Home   /   About Us   /   Director's Blog   /   ReBlog: What Makes a...
November 17, 2017
by: Ted Hamm

ReBlog: What Makes a Great School


This blog is part of a monthly series titled ReBlog sharing out articles that speak to the work we are doing in the schools of The Étude Group. Through these reblogs, we want to connect the work being done here in Sheboygan to the national conversation about education.

   IMG 0526 3As a parent, how do you judge whether your school is meeting the needs of your child? Grades and graduation are important, but most parents consider a range of things according to Jack Schneider, a researcher at Harvard’s Graduate School of Education and author of this blog post about What Makes a Great School. In asking parents about what they look for in a school: “Chances are, they’ll say something about the impact a school makes on the young people who attend it. Do students feel safe and cared for? Are they being challenged? Do they have opportunities to play and create? Are they happy?” Often, school rankings don’t capture the full range of what makes a school or its students successful.

     During the month of November the annual School Report Cards are released from the Department of Public Instruction. The annual School Report Card tries to distill a school’s performance down to a single number based on a 100 point scale. It consists of ratings on standardized tests, attendance rates, and graduation rates with a major emphasis on the ACT scores in Math and Reading. For smaller schools, the single number often comes down to the ACT because smaller schools, such as Étude High, do not have a large enough population for additional measures to be statistically significant. As an example, in Wisconsin, the high school accountability comes down to high stakes results from the ACT, at a time when college success indicators are moving far beyond GPA and test scores. For larger schools the number is also based on the performance of subgroups of minorities and lower socioeconomic groups. For smaller schools, these subgroups are too small and the overall performance score defaults back to the ACT scores in math and reading and the graduation rate.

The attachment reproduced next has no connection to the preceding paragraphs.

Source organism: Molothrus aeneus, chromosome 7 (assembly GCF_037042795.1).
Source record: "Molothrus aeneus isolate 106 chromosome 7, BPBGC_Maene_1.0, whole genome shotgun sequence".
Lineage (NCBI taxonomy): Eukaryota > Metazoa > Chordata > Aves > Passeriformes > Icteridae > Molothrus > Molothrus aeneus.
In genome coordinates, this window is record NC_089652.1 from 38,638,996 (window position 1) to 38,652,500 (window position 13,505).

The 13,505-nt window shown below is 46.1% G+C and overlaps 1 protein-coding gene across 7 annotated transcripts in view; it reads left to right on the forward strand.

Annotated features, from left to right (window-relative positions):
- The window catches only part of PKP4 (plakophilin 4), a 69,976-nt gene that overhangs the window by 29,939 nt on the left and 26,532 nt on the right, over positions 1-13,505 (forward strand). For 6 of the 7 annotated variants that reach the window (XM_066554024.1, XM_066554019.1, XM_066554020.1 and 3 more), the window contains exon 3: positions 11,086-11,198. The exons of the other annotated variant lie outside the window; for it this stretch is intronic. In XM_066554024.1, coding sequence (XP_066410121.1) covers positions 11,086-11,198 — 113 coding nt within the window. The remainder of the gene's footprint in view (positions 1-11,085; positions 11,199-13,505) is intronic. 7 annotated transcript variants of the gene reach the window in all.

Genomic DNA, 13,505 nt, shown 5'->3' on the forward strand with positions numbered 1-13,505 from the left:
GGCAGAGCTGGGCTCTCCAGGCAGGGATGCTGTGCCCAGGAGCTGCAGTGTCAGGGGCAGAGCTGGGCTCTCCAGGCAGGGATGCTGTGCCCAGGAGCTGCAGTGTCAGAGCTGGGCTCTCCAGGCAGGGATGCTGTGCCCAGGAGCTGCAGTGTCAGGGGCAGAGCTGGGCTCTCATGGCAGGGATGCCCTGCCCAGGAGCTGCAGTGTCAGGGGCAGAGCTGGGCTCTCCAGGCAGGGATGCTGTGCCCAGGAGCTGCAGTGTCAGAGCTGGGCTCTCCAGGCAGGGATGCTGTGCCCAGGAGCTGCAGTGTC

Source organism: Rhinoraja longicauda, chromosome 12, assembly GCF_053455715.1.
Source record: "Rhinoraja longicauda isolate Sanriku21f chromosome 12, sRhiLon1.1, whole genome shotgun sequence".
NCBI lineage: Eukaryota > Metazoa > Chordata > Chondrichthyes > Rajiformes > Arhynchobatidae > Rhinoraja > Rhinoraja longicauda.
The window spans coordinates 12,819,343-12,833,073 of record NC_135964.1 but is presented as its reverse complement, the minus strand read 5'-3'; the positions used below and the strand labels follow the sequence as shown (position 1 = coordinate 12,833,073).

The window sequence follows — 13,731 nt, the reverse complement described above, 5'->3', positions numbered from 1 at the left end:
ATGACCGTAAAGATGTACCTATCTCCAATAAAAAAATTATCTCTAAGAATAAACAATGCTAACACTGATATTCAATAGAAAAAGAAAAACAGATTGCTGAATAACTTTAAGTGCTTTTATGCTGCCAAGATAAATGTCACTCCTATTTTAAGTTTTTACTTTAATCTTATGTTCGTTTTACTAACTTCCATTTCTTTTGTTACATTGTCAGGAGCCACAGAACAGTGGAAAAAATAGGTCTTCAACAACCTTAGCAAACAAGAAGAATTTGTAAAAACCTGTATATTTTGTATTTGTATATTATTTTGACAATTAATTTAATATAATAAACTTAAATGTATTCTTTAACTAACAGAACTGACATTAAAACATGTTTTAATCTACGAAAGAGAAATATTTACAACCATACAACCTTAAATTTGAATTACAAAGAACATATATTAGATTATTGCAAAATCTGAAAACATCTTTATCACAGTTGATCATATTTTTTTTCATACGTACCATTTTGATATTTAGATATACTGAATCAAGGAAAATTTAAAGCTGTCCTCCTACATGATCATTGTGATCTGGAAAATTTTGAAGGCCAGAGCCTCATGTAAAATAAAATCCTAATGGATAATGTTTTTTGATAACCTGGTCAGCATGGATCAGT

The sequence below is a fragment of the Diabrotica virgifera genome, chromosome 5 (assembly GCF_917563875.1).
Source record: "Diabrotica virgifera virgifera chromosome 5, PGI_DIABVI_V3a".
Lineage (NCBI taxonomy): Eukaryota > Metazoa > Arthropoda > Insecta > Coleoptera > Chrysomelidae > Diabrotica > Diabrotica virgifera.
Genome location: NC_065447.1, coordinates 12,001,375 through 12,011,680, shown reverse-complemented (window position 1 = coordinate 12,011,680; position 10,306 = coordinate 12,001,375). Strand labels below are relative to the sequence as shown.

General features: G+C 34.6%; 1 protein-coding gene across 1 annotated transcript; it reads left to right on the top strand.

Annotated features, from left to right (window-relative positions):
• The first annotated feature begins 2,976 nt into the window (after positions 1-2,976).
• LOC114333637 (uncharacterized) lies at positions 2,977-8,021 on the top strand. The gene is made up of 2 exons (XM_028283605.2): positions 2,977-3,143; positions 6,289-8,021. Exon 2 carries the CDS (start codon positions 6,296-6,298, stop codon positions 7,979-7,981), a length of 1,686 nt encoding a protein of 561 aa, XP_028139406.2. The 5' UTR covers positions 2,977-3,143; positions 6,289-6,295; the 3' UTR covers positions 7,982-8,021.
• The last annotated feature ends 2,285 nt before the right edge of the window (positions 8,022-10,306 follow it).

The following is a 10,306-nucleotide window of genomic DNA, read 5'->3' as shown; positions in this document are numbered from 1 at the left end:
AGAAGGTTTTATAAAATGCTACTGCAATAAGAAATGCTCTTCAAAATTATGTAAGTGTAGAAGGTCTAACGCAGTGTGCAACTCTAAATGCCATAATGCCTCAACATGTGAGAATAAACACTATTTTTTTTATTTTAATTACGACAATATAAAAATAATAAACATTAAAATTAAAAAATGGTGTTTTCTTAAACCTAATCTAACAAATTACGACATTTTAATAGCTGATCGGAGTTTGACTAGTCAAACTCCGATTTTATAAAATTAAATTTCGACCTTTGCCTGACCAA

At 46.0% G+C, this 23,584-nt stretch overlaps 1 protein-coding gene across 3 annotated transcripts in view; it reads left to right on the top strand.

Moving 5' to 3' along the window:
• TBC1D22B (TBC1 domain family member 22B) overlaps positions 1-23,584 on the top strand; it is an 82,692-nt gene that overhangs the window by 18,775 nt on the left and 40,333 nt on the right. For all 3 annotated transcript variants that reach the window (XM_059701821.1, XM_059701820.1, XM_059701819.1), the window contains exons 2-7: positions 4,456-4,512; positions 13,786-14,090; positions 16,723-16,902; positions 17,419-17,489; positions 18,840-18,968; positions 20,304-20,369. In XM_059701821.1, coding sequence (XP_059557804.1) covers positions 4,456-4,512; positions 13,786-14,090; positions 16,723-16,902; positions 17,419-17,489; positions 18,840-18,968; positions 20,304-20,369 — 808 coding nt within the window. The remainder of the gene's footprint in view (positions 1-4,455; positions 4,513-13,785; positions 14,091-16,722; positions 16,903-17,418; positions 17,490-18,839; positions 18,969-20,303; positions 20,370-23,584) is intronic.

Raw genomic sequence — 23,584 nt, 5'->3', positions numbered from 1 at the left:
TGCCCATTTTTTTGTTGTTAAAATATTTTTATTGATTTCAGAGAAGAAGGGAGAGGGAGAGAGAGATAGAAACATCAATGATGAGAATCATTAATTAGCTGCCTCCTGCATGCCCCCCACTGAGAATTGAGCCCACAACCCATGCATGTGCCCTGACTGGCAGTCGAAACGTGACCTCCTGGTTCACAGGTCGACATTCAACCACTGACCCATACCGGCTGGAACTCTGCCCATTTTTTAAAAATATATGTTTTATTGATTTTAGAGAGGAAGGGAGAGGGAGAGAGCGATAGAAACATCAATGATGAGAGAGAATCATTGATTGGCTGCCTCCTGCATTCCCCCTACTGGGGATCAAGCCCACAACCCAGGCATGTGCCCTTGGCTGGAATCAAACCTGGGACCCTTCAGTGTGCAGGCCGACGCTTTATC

In reality, measuring the success of students and the performance of the schools they attend is much more complex. Jack, says in his blog post and writes: “School quality is multidimensional. And just because a school is strong in one area does not mean that it is equally strong in another. In fact, my research team has found that high standardized test score growth can be correlated with low levels of student engagement. Standardized tests, in short, tell us very little about what we actually value in schools. One consequence of such limited and distorting data is an impoverished public conversation about school quality.” This gets to the core of the issue, standardized tests do not measure the totality of what a school does, much less measure its quality.

    Like the author, we at Étude have decided to measure a wider range of student achievement so that we can deliver on our values of Empowerment, Community, Authentic Learning and Intelligence. Over the last few years, we have added methods to measure what we value using the CWRA+ (College Work Readiness Assessment + Writing) as well as the Youth Truth Survey. These two measures coupled with College Clearinghouse data, attendance data and the classroom based evidence of learning that give us a composite view of our schools and where we need to focus our improvement efforts. These measures help us take a view of student engagement, school culture, a broad view of academic achievement and college persistence. Based on this data, we can make meaningful decisions about our school that help us prepare our students to be our future changemakers..

    I invite you to read Jack’s blog over and see how he looks at school quality and the coalition he has created to redefine how we measure school quality. The Massachusetts Consortium for Innovative Education Assessment provides a great model for us at Étude and here in Wisconsin on how we can truly come to a better method for looking at school quality.


Share this on: